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Male Birth Control Shot


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Study gives male contraceptive a shot

Fri Nov 12, 6:23 AM ET

By Liz Szabo, USA TODAY

Scientists trying to develop a birth-control pill for men have long been thwarted by two major obstacles: the wiliness of sperm and the unwillingness of women to trust their partners with such a weighty responsibility.

While few biologists feel qualified to provide relationship counseling, one group of researchers says the group may be a step closer to solving the technical problems of male contraception.

In a study published today in Science, researchers say they have developed a reversible, immunocontraceptive injection that works 78% of the time - at least in monkeys. Scientists have yet to prove whether men are similar enough to monkeys for the shot to work for them, too.

Although other scientists have experimented with hormones, these researchers injected subjects with a vaccine that targets a protein, called Eppin, that coats the surface of sperm. Seven out of nine animals developed an immune response, indicating that the vaccine was working, says M.G. O'Rand, a professor of cell and developmental biology at the University of North Carolina-Chapel Hill School of Medicine. None fathered babies while taking the shots.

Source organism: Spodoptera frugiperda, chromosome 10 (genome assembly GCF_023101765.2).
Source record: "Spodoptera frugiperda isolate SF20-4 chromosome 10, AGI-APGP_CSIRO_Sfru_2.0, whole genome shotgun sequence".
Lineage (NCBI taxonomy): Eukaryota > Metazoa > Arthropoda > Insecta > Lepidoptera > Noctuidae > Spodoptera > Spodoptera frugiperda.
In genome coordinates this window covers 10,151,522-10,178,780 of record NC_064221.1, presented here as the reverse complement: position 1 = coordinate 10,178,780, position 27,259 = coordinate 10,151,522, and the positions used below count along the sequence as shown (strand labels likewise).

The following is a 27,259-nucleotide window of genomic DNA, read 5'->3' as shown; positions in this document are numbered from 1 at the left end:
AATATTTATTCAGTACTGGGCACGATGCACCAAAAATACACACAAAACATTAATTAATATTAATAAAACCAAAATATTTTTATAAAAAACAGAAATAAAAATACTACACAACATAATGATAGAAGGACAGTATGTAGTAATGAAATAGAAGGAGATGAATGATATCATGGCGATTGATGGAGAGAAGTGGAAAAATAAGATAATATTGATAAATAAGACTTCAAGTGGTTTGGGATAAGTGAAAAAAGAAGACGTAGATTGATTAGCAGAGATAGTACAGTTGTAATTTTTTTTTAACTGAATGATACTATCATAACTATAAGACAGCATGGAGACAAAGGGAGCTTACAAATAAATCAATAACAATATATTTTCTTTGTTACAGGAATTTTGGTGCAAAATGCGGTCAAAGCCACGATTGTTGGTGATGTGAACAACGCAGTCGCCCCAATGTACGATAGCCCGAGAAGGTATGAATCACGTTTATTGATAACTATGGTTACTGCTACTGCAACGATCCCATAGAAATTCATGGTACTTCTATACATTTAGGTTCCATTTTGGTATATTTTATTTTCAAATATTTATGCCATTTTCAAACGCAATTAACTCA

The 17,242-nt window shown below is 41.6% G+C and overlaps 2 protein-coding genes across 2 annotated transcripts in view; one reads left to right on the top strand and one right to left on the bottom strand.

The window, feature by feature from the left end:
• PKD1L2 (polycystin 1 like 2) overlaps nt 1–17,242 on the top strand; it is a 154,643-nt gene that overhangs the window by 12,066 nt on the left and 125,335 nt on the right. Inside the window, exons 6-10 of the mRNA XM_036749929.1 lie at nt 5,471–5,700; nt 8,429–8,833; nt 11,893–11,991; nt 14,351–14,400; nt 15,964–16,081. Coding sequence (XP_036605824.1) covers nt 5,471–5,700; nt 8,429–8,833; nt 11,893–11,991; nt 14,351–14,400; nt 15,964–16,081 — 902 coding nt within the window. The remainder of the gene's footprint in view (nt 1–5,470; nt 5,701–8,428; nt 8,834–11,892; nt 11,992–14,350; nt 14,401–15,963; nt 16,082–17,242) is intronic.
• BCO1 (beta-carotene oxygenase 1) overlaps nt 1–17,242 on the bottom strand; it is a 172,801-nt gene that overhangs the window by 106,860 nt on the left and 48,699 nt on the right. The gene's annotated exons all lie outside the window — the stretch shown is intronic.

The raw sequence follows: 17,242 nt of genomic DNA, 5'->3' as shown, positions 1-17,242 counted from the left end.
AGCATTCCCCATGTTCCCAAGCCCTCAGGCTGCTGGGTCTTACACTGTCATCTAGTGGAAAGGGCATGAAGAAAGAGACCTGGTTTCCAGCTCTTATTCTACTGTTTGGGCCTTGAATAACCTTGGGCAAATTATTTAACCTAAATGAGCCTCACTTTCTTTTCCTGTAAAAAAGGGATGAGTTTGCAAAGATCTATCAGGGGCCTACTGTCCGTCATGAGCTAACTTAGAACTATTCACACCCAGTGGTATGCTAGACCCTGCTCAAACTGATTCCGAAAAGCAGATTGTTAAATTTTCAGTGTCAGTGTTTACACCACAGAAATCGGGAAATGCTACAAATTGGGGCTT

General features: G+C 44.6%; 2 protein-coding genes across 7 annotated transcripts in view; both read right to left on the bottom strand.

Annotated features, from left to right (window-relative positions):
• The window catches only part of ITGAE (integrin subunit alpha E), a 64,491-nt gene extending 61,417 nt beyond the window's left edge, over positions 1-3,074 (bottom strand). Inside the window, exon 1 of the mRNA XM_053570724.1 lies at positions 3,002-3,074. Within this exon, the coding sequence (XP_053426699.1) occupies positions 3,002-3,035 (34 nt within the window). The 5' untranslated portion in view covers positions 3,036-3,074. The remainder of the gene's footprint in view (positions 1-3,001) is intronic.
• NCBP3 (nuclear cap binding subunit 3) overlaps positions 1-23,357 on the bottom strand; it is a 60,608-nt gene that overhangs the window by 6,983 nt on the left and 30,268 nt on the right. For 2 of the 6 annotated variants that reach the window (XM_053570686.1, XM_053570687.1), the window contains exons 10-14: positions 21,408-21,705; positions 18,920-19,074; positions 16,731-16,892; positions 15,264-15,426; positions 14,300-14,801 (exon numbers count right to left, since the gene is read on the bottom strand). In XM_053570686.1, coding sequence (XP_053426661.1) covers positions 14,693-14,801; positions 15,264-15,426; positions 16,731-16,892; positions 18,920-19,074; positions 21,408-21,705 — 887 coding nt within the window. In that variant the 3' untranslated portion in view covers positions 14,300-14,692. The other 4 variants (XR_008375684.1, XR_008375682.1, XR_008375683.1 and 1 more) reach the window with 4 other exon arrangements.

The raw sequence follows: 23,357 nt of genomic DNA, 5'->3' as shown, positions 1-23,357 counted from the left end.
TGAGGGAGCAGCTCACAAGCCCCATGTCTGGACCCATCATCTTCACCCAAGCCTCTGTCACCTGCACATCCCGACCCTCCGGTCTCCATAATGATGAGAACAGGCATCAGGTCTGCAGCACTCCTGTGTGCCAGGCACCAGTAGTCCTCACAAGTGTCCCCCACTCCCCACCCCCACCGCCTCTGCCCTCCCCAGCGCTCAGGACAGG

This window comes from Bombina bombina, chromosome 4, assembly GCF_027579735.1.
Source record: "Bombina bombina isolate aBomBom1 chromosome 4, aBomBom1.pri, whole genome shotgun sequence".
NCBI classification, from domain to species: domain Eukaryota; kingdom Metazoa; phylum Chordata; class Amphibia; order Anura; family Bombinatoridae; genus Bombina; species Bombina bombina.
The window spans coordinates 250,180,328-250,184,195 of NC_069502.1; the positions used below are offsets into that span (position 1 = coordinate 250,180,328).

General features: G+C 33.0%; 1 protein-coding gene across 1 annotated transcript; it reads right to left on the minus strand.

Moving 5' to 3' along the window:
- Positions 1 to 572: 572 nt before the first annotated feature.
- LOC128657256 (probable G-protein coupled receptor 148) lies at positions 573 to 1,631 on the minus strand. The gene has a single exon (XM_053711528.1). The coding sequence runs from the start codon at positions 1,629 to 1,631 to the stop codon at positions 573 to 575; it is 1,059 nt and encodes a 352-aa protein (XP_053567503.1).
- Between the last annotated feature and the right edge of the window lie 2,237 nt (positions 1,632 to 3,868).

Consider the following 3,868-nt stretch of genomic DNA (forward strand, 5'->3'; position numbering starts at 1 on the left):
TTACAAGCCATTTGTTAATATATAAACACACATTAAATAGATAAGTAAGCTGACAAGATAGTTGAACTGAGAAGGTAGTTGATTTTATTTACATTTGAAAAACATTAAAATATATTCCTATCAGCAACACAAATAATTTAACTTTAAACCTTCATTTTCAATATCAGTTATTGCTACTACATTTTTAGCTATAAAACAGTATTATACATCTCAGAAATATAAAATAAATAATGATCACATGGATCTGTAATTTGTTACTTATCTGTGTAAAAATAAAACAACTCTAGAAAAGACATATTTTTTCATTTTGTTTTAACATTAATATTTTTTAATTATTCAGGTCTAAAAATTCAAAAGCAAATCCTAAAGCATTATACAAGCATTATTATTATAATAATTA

The study provides the "first clear evidence" in primates that antibodies to sperm-coating proteins can prevent conception, says John Herr, director of the University of Virginia's Center for Research in Contraceptive and Reproductive Health.

But the vaccine is far from perfect, O'Rand says. Two of the seven monkeys - or 29% - remained infertile after the shots stopped.

Susan Benoff, former president of the Society for Male Reproduction and Urology, says the vaccine isn't yet reliable enough to be used in humans. Doctors also need to better understand how the vaccines work.

But the greatest challenges to developing male contraception could be psychological, Benoff says. While some men might take a pill, most of her male patients aren't crazy about needles. Many men prefer condoms, which are inexpensive, widely available and help prevent sexually transmitted infections.

"It's obviously not going to be used by a gentleman who's interested in a one-night stand," Benoff says.

Yet it may be harder to win over women, many of whom are used to taking responsibility for preventing pregnancy, she says.

"If you are the woman," Benoff says, "you are the one who's going to be pushing out the 8-pound bowling ball, so you really have to trust that he's going to do what he says he's going to do."

It's about time!!

Maybe a good future option for those guys who are a bit squeemish about vasectomy.

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